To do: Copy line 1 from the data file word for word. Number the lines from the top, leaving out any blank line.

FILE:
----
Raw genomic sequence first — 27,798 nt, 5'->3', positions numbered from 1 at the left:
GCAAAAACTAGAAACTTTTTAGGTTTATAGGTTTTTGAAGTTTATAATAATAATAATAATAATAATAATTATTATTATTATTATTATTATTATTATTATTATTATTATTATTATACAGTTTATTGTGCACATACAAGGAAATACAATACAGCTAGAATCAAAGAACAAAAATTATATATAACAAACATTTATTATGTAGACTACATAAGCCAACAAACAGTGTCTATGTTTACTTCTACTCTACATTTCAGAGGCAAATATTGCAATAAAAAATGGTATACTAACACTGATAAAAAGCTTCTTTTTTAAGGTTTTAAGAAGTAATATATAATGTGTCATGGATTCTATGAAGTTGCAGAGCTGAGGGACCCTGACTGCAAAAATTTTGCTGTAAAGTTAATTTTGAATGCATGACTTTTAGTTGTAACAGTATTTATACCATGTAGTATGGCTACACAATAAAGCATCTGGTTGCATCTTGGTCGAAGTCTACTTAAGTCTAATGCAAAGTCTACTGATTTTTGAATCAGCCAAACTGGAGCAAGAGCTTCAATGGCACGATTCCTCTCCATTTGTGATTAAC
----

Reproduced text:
Raw genomic sequence first — 27,798 nt, 5'->3', positions numbered from 1 at the left: